A study has been made of the relative rates at which various organic non-electrolytes diffuse through the dried collodion membrane. It was found that acetone and urea pass through the membrane many times more rapidly than glycerine and that glycerine in its turn diffuses much faster than glucose. It was also demonstrated that the rate of diffusion varies directly with the difference in concentration between the solutions on the two sides of the membrane. It was shown that the presence of glycerine on the two sides of the membrane did not appreciably affect the rate of diffusion of acetone. In a study of the changes going on during the establishment of the stationary diffusion gradient with glucose experiments were described which strongly suggested that many of the membrane channels may gradually become clogged up with glucose molecules so that the diffusion rate decreases from day to day until the stationary gradient is finally reached.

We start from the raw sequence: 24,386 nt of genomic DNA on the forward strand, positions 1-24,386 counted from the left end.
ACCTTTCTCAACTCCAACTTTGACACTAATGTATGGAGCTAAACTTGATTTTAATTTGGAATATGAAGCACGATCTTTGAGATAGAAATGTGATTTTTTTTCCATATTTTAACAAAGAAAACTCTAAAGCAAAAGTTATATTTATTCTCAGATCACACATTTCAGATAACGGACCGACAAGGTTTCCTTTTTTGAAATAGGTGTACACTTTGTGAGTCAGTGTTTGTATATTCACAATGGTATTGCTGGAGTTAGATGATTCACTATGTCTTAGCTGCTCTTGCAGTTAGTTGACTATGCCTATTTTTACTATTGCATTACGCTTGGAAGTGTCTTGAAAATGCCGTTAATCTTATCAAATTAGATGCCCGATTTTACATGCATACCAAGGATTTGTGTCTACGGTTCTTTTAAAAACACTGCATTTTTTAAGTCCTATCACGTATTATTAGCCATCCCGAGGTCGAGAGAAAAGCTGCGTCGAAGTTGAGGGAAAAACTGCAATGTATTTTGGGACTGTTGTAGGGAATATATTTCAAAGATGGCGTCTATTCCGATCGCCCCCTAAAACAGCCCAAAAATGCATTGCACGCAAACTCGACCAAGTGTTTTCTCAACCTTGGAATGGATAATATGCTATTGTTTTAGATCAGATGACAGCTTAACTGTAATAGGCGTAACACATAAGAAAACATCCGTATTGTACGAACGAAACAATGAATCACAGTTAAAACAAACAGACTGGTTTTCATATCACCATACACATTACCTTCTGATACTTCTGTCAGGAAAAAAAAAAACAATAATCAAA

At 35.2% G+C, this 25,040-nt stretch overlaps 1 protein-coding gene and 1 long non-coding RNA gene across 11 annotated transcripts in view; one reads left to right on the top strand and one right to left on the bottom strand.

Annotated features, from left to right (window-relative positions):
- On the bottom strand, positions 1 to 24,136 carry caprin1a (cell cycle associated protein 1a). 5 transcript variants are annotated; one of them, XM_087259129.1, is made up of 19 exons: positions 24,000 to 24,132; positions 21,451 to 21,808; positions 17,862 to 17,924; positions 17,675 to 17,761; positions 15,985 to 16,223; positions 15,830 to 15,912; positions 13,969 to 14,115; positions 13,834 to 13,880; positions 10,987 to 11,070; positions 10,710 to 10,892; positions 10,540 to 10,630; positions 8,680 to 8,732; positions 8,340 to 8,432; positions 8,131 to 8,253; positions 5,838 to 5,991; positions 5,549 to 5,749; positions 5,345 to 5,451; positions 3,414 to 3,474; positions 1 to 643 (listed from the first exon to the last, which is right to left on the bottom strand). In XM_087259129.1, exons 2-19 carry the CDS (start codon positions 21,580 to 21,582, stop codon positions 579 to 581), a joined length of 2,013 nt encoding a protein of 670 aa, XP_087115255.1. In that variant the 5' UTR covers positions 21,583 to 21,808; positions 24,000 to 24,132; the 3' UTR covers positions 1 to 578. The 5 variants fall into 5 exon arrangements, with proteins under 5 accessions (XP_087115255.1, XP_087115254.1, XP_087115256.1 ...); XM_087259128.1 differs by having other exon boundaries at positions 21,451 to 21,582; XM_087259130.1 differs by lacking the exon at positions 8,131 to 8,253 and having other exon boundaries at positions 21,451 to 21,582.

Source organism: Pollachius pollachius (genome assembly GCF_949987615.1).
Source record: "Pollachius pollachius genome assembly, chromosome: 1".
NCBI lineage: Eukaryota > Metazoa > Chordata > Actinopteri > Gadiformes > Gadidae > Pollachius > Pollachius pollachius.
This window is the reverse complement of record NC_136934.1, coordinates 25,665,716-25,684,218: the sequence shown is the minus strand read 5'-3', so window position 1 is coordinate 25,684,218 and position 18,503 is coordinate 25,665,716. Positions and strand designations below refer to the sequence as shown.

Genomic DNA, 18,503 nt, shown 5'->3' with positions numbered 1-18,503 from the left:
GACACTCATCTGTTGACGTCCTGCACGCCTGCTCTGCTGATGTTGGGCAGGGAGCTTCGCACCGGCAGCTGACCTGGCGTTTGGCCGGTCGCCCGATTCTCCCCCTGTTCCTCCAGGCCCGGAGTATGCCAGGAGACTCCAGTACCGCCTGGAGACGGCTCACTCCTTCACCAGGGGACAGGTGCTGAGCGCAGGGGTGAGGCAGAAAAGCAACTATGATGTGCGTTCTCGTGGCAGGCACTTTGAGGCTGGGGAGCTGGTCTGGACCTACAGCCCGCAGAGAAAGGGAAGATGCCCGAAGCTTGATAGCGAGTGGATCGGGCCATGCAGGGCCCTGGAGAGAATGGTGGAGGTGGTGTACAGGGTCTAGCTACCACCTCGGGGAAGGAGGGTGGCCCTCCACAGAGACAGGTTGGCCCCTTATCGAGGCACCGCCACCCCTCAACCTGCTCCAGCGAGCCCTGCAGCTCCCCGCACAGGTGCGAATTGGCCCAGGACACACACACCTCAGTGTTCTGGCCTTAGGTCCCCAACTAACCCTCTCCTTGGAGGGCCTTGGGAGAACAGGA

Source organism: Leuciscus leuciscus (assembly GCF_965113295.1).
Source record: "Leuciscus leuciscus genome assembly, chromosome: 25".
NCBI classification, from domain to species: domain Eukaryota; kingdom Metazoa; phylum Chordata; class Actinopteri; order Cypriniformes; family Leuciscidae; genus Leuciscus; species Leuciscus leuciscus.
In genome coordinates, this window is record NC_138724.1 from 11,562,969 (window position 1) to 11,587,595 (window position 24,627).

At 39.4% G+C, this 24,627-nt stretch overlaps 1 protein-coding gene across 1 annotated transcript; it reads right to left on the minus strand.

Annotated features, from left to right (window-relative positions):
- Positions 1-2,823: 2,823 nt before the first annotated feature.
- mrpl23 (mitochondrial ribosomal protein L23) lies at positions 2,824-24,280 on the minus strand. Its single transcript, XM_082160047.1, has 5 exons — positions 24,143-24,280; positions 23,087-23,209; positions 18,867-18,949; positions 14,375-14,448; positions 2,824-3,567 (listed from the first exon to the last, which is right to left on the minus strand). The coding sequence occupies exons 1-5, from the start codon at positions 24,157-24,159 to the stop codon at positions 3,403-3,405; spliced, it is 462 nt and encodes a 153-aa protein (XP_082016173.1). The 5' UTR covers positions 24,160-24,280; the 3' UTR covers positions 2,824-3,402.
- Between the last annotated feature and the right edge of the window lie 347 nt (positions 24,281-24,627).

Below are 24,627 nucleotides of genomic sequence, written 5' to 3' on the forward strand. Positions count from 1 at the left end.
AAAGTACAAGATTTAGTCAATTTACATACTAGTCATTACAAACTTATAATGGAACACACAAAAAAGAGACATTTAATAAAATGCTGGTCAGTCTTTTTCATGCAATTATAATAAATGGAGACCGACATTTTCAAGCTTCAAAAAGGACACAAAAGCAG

In explaining the various experimental data the conception of the collodion membrane as a sieve with pores approximating in smallness the size of individual molecules was utilized. The large differences in the diffusion rates between different substances were then referred to differences in molecular size, the relatively large molecules of glycerine and glucose being unable to pass through many of the smaller pores available for urea and acetone. From the data available it was possible to estimate that 98 per cent of the pore area distributed among holes large enough for the diffusion of acetone was unavailable for the passage of glycerine and that only 0.3 per cent of the pore area available for acetone could be utilized by glucose. In trying to correlate the ratio between the diffusion rates of two different substances with the characteristic concentration potential (Co P) given by the same membrane it was found (1) that with the acetone-glycerine ratio there is no correspondence (2) that with the acetone-glucose ratio a suggestive relation exists and (3) that with the glycerine-glucose ratio a definite correspondence can be shown, the higher ratios being obtained only with membranes giving high CO P values. A rational explanation for these facts was proposed.